encase

[en-keys]
verb (used with object), encased, encasing.
to enclose in or as in a case: We encased the ancient vase in glass to preserve it.
Also, incase.


Origin:
1625–35; en-1 + case2

encase, in case.
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Based on the Random House Dictionary, © Random House, Inc. 2014.
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World English Dictionary
encase or incase (ɪnˈkeɪs)
 
vb
(tr) to place or enclose in or as if in a case
 
incase or incase
 
vb
 
en'casement or incase
 
n
 
in'casement or incase
 
n

Collins English Dictionary - Complete & Unabridged 10th Edition
2009 © William Collins Sons & Co. Ltd. 1979, 1986 © HarperCollins
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Etymonline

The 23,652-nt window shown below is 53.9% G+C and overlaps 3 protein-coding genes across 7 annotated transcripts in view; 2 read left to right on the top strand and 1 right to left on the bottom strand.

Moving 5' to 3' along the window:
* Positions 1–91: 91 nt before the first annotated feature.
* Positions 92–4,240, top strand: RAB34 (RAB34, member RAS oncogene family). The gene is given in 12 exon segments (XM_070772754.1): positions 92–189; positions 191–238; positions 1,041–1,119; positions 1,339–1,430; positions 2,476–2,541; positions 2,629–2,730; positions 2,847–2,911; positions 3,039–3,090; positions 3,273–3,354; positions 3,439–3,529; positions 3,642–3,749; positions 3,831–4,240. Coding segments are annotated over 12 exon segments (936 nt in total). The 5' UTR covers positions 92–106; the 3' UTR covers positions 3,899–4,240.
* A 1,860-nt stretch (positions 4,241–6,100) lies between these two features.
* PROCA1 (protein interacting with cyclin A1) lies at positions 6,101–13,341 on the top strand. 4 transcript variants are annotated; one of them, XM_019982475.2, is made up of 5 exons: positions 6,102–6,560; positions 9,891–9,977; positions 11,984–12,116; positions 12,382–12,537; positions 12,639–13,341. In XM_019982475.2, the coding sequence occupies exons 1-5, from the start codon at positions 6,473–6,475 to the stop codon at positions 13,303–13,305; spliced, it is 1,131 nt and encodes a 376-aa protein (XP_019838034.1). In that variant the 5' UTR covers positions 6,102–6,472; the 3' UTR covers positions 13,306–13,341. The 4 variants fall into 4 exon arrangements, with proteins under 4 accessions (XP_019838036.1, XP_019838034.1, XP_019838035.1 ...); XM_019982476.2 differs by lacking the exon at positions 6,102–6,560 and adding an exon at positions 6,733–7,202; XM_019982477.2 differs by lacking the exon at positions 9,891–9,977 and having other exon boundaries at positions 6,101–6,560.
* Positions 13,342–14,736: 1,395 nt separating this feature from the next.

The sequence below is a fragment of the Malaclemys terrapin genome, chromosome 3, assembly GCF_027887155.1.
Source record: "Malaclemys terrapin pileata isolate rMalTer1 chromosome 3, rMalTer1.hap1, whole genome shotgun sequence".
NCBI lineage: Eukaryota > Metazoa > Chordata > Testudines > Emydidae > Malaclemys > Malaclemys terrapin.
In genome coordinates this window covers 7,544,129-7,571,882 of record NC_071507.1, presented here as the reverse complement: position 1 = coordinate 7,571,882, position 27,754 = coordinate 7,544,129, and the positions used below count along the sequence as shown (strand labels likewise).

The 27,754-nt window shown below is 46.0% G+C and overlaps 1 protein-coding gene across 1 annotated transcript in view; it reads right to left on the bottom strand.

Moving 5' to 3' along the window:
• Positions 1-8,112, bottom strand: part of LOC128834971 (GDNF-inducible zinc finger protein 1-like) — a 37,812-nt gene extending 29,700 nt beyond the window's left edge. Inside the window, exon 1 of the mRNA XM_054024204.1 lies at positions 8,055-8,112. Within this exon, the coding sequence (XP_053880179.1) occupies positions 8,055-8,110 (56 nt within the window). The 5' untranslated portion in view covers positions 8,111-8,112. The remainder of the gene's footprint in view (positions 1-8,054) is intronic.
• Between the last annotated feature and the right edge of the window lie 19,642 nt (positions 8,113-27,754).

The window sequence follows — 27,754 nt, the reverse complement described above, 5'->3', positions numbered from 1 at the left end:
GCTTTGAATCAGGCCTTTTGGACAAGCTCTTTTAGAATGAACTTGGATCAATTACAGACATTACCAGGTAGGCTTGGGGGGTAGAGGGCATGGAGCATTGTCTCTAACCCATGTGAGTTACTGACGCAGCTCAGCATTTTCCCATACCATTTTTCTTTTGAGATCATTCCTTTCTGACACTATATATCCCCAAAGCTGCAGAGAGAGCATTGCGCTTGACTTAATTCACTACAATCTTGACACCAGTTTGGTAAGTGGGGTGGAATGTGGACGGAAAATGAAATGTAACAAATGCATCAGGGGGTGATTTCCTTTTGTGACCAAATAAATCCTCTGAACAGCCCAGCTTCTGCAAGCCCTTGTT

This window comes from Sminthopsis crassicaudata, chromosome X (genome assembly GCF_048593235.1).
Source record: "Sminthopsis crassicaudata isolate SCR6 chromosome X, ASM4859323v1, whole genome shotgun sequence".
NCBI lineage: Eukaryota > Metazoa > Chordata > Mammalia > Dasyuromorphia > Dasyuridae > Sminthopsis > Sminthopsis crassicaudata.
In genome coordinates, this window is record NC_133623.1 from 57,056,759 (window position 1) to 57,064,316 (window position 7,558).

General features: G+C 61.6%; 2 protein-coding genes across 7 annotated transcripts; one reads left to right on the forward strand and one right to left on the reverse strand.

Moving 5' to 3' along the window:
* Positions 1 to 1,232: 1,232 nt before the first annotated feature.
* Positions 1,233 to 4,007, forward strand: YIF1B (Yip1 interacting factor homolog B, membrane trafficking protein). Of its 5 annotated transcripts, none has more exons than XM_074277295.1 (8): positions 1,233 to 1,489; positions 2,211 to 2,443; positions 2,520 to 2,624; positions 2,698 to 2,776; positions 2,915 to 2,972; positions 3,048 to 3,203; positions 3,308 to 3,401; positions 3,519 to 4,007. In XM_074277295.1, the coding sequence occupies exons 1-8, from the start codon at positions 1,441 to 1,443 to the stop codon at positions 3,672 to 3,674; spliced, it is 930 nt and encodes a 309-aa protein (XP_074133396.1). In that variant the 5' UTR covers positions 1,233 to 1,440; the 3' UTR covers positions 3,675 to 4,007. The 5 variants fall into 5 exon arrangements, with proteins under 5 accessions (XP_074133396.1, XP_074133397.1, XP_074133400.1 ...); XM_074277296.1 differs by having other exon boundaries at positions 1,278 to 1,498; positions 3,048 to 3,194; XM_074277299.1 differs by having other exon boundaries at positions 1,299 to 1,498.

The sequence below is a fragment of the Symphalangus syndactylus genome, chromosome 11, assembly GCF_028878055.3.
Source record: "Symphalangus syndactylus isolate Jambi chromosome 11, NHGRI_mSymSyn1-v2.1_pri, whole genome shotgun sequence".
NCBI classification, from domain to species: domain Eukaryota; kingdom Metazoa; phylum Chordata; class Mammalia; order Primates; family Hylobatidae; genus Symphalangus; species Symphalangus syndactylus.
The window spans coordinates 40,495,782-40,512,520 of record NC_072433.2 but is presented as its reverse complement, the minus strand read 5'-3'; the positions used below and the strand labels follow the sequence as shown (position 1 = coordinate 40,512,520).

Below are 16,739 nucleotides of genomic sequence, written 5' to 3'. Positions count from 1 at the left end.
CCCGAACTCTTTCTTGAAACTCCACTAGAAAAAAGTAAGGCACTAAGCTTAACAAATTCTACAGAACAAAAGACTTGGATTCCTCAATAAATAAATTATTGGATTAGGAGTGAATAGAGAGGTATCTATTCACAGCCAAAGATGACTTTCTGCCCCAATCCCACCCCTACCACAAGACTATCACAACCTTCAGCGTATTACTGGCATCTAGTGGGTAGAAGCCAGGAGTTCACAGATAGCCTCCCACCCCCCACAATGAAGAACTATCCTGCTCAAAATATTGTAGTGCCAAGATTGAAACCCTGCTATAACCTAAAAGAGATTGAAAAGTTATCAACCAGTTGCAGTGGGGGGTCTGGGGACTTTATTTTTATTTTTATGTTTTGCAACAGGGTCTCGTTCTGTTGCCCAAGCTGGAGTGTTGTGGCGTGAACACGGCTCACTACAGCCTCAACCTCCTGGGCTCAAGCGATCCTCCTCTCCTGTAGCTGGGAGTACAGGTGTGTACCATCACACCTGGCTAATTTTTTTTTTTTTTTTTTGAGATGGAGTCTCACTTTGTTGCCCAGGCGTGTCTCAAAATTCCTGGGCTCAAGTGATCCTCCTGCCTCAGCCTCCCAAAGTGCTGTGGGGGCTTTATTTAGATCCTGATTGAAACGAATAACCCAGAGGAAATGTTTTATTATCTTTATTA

Word Origin & History

encase
1727, from en- "make, put in" + case. Related: Encased; encasing.
Online Etymology Dictionary, © 2010 Douglas Harper
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Example sentences
Contrary to popular belief, not all armadillos are able to encase themselves in
  their shells.
Then the shell starts to develop as the ribs fuse together and encase the
  shoulder blades.
They slowly encase themselves in an epistemic cocoon.
She used it to literally encase or trap layers of cream pleated dresses,
  creating a single garment.
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